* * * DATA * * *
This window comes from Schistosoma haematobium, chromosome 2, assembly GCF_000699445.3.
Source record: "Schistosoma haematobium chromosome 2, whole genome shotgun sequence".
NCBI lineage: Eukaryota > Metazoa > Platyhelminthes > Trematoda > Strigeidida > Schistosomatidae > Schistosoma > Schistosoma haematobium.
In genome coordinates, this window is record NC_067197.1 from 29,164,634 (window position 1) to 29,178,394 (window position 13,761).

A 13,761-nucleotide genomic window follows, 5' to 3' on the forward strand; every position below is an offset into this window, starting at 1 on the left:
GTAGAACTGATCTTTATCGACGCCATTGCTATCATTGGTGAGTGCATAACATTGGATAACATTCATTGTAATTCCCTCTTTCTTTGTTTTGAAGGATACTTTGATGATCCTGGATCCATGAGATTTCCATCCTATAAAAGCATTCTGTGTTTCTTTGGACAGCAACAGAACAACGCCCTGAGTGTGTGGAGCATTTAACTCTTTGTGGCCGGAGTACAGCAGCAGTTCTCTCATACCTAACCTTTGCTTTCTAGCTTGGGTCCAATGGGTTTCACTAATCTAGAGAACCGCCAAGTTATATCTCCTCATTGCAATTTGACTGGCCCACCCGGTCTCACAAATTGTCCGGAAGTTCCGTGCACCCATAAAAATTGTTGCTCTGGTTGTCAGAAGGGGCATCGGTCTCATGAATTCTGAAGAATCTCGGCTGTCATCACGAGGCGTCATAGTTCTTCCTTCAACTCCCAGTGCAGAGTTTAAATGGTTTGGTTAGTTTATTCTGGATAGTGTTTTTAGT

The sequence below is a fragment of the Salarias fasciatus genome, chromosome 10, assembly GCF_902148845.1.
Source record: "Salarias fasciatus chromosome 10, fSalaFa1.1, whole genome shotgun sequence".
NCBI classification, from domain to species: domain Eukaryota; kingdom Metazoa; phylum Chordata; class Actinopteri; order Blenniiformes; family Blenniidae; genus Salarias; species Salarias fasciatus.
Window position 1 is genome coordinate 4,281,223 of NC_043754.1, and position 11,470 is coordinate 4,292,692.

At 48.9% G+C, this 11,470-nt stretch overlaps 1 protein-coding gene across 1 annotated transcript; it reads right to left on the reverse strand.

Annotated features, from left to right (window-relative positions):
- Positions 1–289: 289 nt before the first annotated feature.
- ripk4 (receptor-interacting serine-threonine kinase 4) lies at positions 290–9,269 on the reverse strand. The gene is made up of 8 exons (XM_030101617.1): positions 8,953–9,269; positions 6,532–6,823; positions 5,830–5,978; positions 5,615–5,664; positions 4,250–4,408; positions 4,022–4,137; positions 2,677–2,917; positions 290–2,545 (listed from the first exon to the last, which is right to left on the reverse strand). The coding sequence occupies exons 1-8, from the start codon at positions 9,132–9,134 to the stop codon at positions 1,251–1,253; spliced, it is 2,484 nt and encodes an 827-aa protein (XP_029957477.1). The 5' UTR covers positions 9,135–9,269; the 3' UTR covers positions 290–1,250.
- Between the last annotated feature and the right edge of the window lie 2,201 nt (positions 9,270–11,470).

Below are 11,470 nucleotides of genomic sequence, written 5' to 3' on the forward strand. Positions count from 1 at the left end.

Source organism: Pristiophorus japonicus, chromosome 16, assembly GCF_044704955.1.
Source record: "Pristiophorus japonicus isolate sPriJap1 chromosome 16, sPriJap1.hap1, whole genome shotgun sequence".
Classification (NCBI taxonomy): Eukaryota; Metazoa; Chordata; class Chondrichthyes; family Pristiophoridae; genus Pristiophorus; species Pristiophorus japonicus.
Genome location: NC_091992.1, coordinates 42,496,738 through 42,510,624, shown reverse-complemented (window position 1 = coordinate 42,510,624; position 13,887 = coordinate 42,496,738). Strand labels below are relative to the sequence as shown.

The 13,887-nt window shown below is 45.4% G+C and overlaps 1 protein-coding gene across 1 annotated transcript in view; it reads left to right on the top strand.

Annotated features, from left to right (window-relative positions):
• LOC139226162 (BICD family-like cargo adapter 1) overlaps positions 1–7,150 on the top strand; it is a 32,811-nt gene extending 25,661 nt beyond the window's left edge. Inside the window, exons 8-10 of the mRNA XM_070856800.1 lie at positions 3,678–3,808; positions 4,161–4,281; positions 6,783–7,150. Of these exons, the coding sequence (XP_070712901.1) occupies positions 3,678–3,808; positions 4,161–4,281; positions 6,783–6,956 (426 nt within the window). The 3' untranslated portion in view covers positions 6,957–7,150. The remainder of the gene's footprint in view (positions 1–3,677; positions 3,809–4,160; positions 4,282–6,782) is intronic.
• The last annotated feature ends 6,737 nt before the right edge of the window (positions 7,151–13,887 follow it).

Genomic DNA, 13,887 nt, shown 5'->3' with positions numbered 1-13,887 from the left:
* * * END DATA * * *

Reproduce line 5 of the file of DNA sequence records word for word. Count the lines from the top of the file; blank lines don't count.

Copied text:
A 13,761-nucleotide genomic window follows, 5' to 3' on the forward strand; every position below is an offset into this window, starting at 1 on the left: